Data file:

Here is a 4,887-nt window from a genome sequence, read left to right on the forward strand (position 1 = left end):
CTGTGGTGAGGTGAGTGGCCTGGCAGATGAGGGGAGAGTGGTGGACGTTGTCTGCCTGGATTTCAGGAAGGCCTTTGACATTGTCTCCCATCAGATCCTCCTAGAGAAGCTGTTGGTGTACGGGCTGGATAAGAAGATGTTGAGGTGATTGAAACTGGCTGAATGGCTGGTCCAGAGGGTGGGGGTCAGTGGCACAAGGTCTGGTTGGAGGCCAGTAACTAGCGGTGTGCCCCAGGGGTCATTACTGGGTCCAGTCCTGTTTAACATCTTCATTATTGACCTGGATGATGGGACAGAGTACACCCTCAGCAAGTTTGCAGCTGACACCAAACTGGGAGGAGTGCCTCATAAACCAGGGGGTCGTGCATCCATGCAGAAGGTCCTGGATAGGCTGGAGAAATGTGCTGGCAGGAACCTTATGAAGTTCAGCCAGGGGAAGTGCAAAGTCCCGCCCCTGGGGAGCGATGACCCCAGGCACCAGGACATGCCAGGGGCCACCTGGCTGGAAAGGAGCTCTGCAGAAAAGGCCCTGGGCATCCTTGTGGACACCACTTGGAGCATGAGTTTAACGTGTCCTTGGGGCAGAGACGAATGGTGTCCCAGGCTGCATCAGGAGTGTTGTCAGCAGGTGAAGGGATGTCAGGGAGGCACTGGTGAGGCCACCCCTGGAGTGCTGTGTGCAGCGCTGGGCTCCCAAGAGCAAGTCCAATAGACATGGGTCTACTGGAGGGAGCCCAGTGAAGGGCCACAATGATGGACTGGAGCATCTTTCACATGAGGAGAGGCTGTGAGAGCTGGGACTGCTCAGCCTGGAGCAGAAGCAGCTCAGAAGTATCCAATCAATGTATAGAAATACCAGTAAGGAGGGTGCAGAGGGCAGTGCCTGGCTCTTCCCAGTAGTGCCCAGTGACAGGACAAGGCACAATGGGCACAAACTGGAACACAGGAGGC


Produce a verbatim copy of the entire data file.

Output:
Here is a 4,887-nt window from a genome sequence, read left to right on the forward strand (position 1 = left end):
CTGTGGTGAGGTGAGTGGCCTGGCAGATGAGGGGAGAGTGGTGGACGTTGTCTGCCTGGATTTCAGGAAGGCCTTTGACATTGTCTCCCATCAGATCCTCCTAGAGAAGCTGTTGGTGTACGGGCTGGATAAGAAGATGTTGAGGTGATTGAAACTGGCTGAATGGCTGGTCCAGAGGGTGGGGGTCAGTGGCACAAGGTCTGGTTGGAGGCCAGTAACTAGCGGTGTGCCCCAGGGGTCATTACTGGGTCCAGTCCTGTTTAACATCTTCATTATTGACCTGGATGATGGGACAGAGTACACCCTCAGCAAGTTTGCAGCTGACACCAAACTGGGAGGAGTGCCTCATAAACCAGGGGGTCGTGCATCCATGCAGAAGGTCCTGGATAGGCTGGAGAAATGTGCTGGCAGGAACCTTATGAAGTTCAGCCAGGGGAAGTGCAAAGTCCCGCCCCTGGGGAGCGATGACCCCAGGCACCAGGACATGCCAGGGGCCACCTGGCTGGAAAGGAGCTCTGCAGAAAAGGCCCTGGGCATCCTTGTGGACACCACTTGGAGCATGAGTTTAACGTGTCCTTGGGGCAGAGACGAATGGTGTCCCAGGCTGCATCAGGAGTGTTGTCAGCAGGTGAAGGGATGTCAGGGAGGCACTGGTGAGGCCACCCCTGGAGTGCTGTGTGCAGCGCTGGGCTCCCAAGAGCAAGTCCAATAGACATGGGTCTACTGGAGGGAGCCCAGTGAAGGGCCACAATGATGGACTGGAGCATCTTTCACATGAGGAGAGGCTGTGAGAGCTGGGACTGCTCAGCCTGGAGCAGAAGCAGCTCAGAAGTATCCAATCAATGTATAGAAATACCAGTAAGGAGGGTGCAGAGGGCAGTGCCTGGCTCTTCCCAGTAGTGCCCAGTGACAGGACAAGGCACAATGGGCACAAACTGGAACACAGGAGGC